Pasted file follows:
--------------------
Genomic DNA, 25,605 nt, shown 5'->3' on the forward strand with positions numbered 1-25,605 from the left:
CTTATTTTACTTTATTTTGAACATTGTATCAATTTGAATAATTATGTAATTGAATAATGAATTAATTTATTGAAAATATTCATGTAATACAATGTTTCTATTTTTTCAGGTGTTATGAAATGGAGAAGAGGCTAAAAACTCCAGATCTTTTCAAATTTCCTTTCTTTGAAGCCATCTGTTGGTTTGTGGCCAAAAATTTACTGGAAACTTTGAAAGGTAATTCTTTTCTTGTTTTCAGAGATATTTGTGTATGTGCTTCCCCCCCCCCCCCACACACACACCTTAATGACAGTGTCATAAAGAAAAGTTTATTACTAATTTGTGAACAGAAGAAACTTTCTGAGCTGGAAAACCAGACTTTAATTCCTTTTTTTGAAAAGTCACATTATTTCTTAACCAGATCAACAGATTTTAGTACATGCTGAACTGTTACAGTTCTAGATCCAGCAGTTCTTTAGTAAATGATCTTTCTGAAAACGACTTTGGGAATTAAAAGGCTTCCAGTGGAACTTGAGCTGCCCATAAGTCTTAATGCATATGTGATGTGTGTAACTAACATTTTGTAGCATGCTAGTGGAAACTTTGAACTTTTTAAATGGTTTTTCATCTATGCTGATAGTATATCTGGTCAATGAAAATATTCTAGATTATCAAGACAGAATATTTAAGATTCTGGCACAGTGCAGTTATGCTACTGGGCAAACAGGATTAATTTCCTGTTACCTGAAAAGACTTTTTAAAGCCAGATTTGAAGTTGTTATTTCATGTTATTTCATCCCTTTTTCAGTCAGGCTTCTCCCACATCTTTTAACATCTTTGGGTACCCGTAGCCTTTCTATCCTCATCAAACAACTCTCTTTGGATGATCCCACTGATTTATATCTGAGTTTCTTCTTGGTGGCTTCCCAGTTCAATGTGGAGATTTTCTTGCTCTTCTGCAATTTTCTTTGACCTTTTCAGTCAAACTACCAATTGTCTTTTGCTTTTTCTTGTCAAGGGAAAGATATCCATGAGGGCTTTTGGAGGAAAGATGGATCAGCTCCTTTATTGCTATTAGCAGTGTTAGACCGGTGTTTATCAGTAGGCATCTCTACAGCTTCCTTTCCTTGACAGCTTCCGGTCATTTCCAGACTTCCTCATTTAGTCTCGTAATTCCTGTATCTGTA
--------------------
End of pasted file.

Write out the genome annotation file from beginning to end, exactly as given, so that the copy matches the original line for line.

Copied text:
Genomic DNA, 25,605 nt, shown 5'->3' on the forward strand with positions numbered 1-25,605 from the left:
CTTATTTTACTTTATTTTGAACATTGTATCAATTTGAATAATTATGTAATTGAATAATGAATTAATTTATTGAAAATATTCATGTAATACAATGTTTCTATTTTTTCAGGTGTTATGAAATGGAGAAGAGGCTAAAAACTCCAGATCTTTTCAAATTTCCTTTCTTTGAAGCCATCTGTTGGTTTGTGGCCAAAAATTTACTGGAAACTTTGAAAGGTAATTCTTTTCTTGTTTTCAGAGATATTTGTGTATGTGCTTCCCCCCCCCCCCCACACACACACCTTAATGACAGTGTCATAAAGAAAAGTTTATTACTAATTTGTGAACAGAAGAAACTTTCTGAGCTGGAAAACCAGACTTTAATTCCTTTTTTTGAAAAGTCACATTATTTCTTAACCAGATCAACAGATTTTAGTACATGCTGAACTGTTACAGTTCTAGATCCAGCAGTTCTTTAGTAAATGATCTTTCTGAAAACGACTTTGGGAATTAAAAGGCTTCCAGTGGAACTTGAGCTGCCCATAAGTCTTAATGCATATGTGATGTGTGTAACTAACATTTTGTAGCATGCTAGTGGAAACTTTGAACTTTTTAAATGGTTTTTCATCTATGCTGATAGTATATCTGGTCAATGAAAATATTCTAGATTATCAAGACAGAATATTTAAGATTCTGGCACAGTGCAGTTATGCTACTGGGCAAACAGGATTAATTTCCTGTTACCTGAAAAGACTTTTTAAAGCCAGATTTGAAGTTGTTATTTCATGTTATTTCATCCCTTTTTCAGTCAGGCTTCTCCCACATCTTTTAACATCTTTGGGTACCCGTAGCCTTTCTATCCTCATCAAACAACTCTCTTTGGATGATCCCACTGATTTATATCTGAGTTTCTTCTTGGTGGCTTCCCAGTTCAATGTGGAGATTTTCTTGCTCTTCTGCAATTTTCTTTGACCTTTTCAGTCAAACTACCAATTGTCTTTTGCTTTTTCTTGTCAAGGGAAAGATATCCATGAGGGCTTTTGGAGGAAAGATGGATCAGCTCCTTTATTGCTATTAGCAGTGTTAGACCGGTGTTTATCAGTAGGCATCTCTACAGCTTCCTTTCCTTGACAGCTTCCGGTCATTTCCAGACTTCCTCATTTAGTCTCGTAATTCCTGTATCTGTA